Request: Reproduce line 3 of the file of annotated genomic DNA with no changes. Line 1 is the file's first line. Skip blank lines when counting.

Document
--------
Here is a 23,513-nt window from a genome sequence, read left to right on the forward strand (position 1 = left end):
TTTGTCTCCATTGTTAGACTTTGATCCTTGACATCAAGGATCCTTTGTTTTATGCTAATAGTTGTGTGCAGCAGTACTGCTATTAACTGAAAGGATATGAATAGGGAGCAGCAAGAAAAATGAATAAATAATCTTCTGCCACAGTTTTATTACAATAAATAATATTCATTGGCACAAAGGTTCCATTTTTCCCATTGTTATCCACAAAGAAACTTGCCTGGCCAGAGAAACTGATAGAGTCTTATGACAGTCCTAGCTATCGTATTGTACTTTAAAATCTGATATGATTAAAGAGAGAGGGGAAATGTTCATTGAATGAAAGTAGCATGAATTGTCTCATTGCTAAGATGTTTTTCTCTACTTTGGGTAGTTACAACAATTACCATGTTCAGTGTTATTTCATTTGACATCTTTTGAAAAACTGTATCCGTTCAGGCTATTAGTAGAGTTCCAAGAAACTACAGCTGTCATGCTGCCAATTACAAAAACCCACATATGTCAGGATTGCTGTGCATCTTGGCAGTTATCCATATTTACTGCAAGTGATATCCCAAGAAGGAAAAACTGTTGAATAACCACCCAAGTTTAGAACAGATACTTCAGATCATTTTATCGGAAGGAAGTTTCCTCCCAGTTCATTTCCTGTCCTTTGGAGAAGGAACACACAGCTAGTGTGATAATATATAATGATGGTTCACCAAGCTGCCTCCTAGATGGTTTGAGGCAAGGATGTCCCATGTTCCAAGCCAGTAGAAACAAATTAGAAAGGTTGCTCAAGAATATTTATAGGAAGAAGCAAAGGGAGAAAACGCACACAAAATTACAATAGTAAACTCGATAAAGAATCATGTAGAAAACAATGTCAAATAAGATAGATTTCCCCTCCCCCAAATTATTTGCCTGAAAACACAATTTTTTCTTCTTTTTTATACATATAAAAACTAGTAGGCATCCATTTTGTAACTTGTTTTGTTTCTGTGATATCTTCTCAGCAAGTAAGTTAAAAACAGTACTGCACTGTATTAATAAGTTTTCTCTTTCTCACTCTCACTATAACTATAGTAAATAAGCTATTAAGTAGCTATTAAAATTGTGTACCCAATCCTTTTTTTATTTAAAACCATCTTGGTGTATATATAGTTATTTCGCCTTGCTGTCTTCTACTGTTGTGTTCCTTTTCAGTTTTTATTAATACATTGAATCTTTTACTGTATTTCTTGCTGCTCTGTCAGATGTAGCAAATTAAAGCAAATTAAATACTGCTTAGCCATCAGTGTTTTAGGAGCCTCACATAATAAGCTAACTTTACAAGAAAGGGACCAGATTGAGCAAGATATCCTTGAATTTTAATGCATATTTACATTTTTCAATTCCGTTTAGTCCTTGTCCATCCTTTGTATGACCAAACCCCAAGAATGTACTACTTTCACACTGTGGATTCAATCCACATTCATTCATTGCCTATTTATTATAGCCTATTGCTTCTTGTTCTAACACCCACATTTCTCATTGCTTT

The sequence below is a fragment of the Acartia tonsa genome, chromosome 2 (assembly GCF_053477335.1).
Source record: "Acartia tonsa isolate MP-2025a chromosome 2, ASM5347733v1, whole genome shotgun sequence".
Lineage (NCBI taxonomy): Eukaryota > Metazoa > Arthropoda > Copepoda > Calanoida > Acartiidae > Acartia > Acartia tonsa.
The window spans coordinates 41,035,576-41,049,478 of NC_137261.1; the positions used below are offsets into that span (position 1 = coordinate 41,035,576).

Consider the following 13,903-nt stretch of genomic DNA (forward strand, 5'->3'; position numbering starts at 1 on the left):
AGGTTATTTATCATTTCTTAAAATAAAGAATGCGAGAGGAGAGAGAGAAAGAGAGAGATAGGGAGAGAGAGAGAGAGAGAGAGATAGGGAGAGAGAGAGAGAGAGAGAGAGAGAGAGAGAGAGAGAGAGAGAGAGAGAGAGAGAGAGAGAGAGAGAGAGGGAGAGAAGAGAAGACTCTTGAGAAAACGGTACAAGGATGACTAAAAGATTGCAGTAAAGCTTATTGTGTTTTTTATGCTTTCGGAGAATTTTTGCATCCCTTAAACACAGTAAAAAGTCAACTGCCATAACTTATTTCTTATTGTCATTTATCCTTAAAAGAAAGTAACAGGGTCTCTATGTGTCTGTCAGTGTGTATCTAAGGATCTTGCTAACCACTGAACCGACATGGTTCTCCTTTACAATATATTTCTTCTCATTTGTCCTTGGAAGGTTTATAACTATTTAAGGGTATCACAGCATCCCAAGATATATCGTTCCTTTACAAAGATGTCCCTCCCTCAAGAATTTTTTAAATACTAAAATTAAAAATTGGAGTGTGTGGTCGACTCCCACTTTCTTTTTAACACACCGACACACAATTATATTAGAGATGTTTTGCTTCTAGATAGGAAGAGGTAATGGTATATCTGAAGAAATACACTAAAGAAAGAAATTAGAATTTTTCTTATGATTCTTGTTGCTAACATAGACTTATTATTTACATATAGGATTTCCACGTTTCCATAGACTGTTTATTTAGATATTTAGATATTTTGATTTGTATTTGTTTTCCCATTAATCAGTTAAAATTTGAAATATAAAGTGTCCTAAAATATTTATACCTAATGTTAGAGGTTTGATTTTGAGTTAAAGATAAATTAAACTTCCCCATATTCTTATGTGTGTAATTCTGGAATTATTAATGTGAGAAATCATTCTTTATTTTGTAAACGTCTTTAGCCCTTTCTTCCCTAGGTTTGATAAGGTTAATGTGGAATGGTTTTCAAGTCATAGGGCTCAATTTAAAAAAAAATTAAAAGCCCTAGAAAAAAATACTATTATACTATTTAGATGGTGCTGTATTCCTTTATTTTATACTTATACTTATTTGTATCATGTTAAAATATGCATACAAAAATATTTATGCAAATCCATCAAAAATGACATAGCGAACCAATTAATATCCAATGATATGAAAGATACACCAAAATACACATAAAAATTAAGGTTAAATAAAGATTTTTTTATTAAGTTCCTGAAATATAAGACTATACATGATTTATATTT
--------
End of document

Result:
The sequence below is a fragment of the Acartia tonsa genome, chromosome 2 (assembly GCF_053477335.1).